A POSTnote that considers current approaches to promoting integrity in research.Jump to full report >>
Integrity in research refers to the behaviours and values that result in high quality, ethical and valuable research. This POSTnote considers current approaches to fostering an environment conducive to good research in the UK, and detecting and preventing practices that fall short of expected standards. It also examines the current mechanisms for supporting integrity in the UK, whether these are sufficient, or if another form of oversight, such as regulation, might be preferable.
Poor practice ranges from minor errors to serious misconduct. While fraud does occur, it is thought to be extremely rare. Questionable research practices are a more widespread concern, as they are thought to be more prevalent and have a greater impact on the research record.
There are concerns about how to maintain integrity in research, because of fears that the ‘publish or perish’ culture leads to poor or questionable research practices. While many mechanisms do exist for reducing poor practice, and these are thought to have a positive effect on reducing such behaviour, there remain concerns that the system is disjointed, lacks openness and transparency, and that the incentive structure is such that good practice is not recognised or rewarded. Strategies for tackling this therefore focused on reducing institutional pressures on researchers, through enhancing openness and transparency, improving oversight and training, and re-aligning incentives for researchers so that they are rewarded for engaging in rigorous and accurate research.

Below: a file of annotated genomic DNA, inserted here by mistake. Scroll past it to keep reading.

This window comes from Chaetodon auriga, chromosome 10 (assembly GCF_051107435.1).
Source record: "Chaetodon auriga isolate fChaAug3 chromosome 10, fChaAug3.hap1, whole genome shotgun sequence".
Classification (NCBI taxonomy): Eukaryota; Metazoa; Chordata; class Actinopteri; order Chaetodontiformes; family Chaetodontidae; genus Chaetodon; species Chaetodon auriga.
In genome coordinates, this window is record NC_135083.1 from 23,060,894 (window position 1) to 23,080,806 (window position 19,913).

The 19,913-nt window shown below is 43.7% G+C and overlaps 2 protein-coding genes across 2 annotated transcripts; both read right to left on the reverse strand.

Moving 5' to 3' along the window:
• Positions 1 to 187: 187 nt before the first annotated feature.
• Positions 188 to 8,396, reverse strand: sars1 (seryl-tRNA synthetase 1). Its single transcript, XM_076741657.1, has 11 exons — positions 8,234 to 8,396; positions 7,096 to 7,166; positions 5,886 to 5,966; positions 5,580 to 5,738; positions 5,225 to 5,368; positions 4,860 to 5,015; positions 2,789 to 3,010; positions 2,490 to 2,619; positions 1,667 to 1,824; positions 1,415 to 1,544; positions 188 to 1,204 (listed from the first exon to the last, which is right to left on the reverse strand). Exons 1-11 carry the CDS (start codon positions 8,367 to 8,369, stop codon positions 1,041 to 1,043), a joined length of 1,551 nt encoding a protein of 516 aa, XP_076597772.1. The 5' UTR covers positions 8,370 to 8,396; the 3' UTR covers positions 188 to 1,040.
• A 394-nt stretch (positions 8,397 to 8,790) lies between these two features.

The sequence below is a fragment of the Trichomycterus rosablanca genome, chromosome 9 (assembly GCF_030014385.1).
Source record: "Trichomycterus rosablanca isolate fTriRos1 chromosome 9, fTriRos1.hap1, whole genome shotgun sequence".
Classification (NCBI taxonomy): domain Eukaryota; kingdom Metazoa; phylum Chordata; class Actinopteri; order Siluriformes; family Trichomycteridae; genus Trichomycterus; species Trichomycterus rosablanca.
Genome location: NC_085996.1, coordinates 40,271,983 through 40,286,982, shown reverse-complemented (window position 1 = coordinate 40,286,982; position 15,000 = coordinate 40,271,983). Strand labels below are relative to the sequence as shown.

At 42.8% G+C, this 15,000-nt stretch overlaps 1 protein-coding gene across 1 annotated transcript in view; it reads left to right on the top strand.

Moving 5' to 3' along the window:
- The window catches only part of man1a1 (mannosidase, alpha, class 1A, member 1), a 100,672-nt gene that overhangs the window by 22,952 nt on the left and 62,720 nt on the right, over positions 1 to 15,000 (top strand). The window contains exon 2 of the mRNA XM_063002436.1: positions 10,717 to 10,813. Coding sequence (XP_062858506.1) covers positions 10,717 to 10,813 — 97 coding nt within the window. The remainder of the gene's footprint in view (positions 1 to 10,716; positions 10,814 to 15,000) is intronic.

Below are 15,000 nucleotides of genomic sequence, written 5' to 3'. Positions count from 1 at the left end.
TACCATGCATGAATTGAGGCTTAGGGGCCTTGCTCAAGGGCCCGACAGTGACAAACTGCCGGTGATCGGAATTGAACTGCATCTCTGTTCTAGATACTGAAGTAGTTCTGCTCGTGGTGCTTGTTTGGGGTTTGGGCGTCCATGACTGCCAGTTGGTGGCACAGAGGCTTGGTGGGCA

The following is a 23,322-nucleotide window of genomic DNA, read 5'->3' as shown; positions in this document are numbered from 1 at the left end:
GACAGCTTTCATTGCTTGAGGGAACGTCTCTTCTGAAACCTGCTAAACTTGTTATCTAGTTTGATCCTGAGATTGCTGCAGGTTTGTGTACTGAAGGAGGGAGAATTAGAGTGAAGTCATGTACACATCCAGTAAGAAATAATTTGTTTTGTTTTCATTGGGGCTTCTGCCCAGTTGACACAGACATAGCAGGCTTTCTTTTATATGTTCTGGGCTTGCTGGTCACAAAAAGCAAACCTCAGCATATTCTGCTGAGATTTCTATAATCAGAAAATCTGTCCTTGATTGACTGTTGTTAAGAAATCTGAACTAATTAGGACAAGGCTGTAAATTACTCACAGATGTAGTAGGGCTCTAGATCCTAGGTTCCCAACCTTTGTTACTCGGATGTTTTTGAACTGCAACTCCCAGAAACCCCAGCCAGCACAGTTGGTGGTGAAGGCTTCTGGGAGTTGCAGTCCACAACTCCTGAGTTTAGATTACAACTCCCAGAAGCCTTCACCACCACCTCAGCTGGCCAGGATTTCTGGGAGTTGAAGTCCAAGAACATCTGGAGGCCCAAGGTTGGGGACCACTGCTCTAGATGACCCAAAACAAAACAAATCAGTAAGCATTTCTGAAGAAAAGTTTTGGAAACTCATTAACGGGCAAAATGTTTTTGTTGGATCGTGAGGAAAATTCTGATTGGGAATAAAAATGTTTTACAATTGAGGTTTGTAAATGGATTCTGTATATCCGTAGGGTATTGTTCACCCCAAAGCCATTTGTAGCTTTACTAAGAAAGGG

The key points in this briefing are:
An update to this note was published on 08 Jan 2018.
POSTnotes are based on literature reviews and interviews with a range of stakeholders and are externally peer reviewed. POST would like to thank the following interviewees and peer reviewers for kindly giving up their time during the preparation of this briefing:
Authors: Sarah Bunn; Cressida Auckland
The Parliamentary Office of Science and Technology produces independent, balanced and accessible briefings on public policy issues related to science and technology.